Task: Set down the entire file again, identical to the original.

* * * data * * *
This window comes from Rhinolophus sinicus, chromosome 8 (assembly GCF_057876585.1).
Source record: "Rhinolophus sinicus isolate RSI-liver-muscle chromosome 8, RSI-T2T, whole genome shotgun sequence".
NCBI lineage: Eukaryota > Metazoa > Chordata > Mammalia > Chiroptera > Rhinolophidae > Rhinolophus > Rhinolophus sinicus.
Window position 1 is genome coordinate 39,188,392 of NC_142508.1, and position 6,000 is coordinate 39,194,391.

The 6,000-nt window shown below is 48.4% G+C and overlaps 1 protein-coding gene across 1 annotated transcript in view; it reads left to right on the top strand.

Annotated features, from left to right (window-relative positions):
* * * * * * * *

This window comes from Rhinolophus sinicus, chromosome 8 (assembly GCF_057876585.1).
Source record: "Rhinolophus sinicus isolate RSI-liver-muscle chromosome 8, RSI-T2T, whole genome shotgun sequence".
NCBI lineage: Eukaryota > Metazoa > Chordata > Mammalia > Chiroptera > Rhinolophidae > Rhinolophus > Rhinolophus sinicus.
Window position 1 is genome coordinate 39,188,392 of NC_142508.1, and position 6,000 is coordinate 39,194,391.

The 6,000-nt window shown below is 48.4% G+C and overlaps 1 protein-coding gene across 1 annotated transcript in view; it reads left to right on the top strand.

Annotated features, from left to right (window-relative positions):